Echinacea

Echinacea sp.

Strengthens resistance to infection

Laboratory studies into several different echinacea species and constituents isolated from the plant have identified a variety of immunological effects, and seem to validate the herb's usage to support immunity. The results of human clinical trials have not always demonstrated the anticipated effects, however, causing the popular use of echinacea as a preventative against colds and flu to become controversial.

But a meta-analysis published in 2007 may go some way in clarifying the situation. In this study, researchers pooled the results of 14 clinical studies and estimated that taking echinacea decreased the likelihood of developing a cold by 58 percent, and when a cold did occur, its duration was shortened by about 30 hours.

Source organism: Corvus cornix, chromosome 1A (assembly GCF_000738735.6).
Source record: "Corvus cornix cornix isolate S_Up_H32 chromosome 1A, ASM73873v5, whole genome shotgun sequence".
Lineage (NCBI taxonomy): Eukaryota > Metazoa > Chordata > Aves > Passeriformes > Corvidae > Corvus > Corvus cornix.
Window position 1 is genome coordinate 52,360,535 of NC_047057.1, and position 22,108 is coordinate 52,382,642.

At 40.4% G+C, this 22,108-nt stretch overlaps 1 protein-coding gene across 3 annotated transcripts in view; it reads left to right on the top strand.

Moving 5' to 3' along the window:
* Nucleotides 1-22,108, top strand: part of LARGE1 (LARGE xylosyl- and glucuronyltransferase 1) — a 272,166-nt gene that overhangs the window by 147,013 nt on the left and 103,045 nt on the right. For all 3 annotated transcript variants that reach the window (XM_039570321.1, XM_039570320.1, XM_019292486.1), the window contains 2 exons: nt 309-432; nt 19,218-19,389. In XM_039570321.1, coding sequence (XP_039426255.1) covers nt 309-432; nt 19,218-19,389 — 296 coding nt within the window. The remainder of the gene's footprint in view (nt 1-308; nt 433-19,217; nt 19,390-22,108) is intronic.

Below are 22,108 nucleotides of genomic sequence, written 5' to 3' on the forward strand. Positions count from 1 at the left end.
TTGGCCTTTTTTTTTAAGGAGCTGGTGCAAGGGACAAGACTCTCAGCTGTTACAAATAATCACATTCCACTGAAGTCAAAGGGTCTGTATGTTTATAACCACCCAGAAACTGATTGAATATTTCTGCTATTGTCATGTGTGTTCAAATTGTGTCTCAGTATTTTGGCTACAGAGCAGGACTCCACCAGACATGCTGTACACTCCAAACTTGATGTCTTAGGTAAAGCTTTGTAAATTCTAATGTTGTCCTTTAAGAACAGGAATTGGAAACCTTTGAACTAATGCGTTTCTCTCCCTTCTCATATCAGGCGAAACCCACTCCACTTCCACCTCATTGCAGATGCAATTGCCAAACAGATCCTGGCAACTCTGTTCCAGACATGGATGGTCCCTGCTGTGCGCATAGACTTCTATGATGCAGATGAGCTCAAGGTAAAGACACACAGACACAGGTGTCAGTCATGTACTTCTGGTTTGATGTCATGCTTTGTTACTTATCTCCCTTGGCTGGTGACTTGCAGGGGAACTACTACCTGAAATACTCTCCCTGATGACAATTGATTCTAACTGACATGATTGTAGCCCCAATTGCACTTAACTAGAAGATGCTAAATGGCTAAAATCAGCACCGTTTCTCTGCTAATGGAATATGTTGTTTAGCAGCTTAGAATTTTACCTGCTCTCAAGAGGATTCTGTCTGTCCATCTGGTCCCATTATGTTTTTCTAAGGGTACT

0 I )0S \( ¡K The most appropriate dose of echinacea depends on both the plant part and the species used, but it is important to start taking the herb as soon as possible after symptoms develop. Preparations made from the root of Echinacea angustifolia or £ pallida are generally taken at doses of about 1 g taken 3 times daily to treat colds or, in lower doses, as a preventative. For E. purpurea, either the whole plant (including roots) or the aerial parts may be used. The dose is up to 2 g taken 3 times daily as an infusion of dried herb, or 3 ml juice made from the fresh plant and taken 3 times daily.

To make the juice, liquefy fresh aerial parts of E. purpurea with a little water in a home juicer or blender. The juice doesn't store well, so make only as much as you need to use immediately.

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